James Fenimore Cooper.

The headsman; or, The Abbaye des Vignerons. A tale (Volume vol. 1) online

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Mineral Kingdoms ; the effect of digestion, and, thereby, of conver
sion ; the construction of the hand of man, and an infinite variety of
other arguments ; as also by discoveries, ancient and modern, in arts,
sciences, and the whole extent of literature.

He desired, moreover, that the profits arising from the sale of the
works so published, should be paid to the authors of the works.

The late President of the Royal Society, DA VIES GILBERT, Esq. re
quested the assistance of his Grace, the Archbishop of Canterbury,
and of the Bishop of London, in determining upon the best mode of
carrying into effect, the intentions of the Testator. Acting with their
advice, and with the concurrence of a nobleman immediately connect
ed with the deceased, Mr. Davies Gilbert appointed the following eight
gentlemen to write separate Treatises in the different branches of the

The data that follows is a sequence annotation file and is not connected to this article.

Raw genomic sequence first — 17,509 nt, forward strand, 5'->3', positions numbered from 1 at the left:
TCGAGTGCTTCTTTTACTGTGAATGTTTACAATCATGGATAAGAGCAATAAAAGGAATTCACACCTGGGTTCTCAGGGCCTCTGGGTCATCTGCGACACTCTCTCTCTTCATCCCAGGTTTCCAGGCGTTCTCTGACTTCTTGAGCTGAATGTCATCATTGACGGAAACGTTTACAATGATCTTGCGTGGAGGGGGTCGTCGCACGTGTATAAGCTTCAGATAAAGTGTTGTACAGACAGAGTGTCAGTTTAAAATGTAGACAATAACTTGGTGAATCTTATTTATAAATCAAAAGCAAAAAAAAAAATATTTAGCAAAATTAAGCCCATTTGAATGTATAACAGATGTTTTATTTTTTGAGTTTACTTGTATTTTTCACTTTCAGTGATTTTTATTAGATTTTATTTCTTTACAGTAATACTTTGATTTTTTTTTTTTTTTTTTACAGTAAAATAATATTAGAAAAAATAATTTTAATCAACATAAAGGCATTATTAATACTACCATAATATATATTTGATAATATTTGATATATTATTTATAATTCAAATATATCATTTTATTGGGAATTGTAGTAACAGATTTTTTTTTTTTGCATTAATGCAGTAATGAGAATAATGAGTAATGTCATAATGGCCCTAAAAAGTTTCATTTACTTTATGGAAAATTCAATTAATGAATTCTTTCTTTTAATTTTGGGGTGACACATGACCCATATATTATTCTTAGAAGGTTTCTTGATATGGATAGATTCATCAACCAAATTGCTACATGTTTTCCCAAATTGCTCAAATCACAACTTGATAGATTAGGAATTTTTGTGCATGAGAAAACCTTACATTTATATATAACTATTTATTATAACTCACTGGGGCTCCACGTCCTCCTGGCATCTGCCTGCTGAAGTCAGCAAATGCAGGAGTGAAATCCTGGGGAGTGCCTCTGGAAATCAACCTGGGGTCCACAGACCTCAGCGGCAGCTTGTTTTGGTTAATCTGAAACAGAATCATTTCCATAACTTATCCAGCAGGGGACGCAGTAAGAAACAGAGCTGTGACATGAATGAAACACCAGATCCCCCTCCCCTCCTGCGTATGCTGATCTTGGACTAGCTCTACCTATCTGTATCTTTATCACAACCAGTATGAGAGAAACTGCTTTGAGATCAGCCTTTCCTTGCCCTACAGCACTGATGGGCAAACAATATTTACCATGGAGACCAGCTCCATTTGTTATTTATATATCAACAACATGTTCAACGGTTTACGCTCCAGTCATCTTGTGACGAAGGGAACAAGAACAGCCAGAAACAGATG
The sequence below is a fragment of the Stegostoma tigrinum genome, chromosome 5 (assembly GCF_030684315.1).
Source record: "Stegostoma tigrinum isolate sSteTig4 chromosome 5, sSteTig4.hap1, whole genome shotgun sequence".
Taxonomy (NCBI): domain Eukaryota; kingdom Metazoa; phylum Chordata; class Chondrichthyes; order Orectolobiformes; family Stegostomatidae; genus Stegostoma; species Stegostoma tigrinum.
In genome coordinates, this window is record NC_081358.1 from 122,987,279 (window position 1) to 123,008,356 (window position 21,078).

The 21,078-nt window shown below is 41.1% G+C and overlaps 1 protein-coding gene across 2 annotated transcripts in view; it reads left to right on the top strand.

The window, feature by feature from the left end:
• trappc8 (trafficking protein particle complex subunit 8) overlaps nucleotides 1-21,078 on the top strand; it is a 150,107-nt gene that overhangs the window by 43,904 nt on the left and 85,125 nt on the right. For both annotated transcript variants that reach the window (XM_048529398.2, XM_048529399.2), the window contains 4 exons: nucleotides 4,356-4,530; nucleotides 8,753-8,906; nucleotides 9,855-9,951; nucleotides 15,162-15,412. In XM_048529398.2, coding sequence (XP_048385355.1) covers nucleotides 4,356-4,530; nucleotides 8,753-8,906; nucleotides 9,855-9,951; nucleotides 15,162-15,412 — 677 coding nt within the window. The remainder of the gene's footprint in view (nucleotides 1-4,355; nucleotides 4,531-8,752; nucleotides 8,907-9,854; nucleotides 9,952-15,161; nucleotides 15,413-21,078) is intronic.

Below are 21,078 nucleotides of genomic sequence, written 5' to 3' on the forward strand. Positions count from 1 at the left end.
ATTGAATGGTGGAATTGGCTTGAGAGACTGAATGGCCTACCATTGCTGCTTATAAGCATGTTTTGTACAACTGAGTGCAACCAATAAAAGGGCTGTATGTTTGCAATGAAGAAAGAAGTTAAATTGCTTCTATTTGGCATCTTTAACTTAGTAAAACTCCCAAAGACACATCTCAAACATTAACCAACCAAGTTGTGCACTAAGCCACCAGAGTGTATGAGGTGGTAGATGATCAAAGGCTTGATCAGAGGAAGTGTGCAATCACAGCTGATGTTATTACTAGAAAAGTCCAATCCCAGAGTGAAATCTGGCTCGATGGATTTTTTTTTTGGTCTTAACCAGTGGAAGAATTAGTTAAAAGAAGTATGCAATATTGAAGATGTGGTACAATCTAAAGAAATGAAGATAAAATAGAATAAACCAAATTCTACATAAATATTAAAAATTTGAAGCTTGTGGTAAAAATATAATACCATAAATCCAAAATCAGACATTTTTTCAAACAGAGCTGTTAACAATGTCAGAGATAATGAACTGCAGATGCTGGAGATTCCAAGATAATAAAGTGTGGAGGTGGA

subjects here stated:

I. The Adaptation of External Nature to the Moral and Intellec-
;ual Constitution of Man, by the Rev. THOMAS CHALMERS, D. D., Pro
fessor of Divinity in the University of Edinburgh.

II. The adaptation of External Nature to the Physical Condition
of Man, by JOHN Kion, M. D., F. R. S., Regius Professor of Medicine

n the University of Oxford.

III. Astronomy and General Physics, considered with reference to
Natural Theology, by the Rev. Wm. Whcwell, M. A., F. R. S., Fel-
n ow of Trinity College, Cambridge.

IV. The hand : its mechanism and vital endowments as evincing
design, by Sir Charles Bell, K. H., F. R. S.

V. Animal and Vegetable Physiology, by Peter Mark Roget, M. D.,
Fellow of and Secretary to the Royal Society.

VI. Geology and Mineralogy, by the Rev. Wm. Buckland, D. D.,
F. R. S., Canon of Christ Church, and Professor of Geology in the
University of Oxford.

VII. The History, Habits, and Instincts of Animals, by the Rev.
Wm. Kirby, M.A., F.R.S.



New Works, published l>y Carcy 4 I*ea, & Blancliard.



BRIDGEWATER TREATISES.



VIII. Chemistry, Meteorology, and the Function of Digestion, by
Wm. Prout, M. D., F. R. S.

THE FOLLOWING ARE PUBLISHED.

ASTRONOMY AND GENERAL PHYSICS, considered with
reference to Natural Theology. By the Rev. WILLIAM WHE-
WKLL, M. A., Fellow and Tutor of Trinity College, Cam
bridge ; being Part III. of the Bridgewater Treatises on the
Power, Wisdom, and Goodness of God, as manifested in the
Creation. In one vol. 12mo.

" It is a work of profound investigation, deep research, distinguished alike
for the calm Christian spirit which breathes throughout, and the sound, irre
sistible argumentation which is stamped on every page." Daily Intelli
gencer.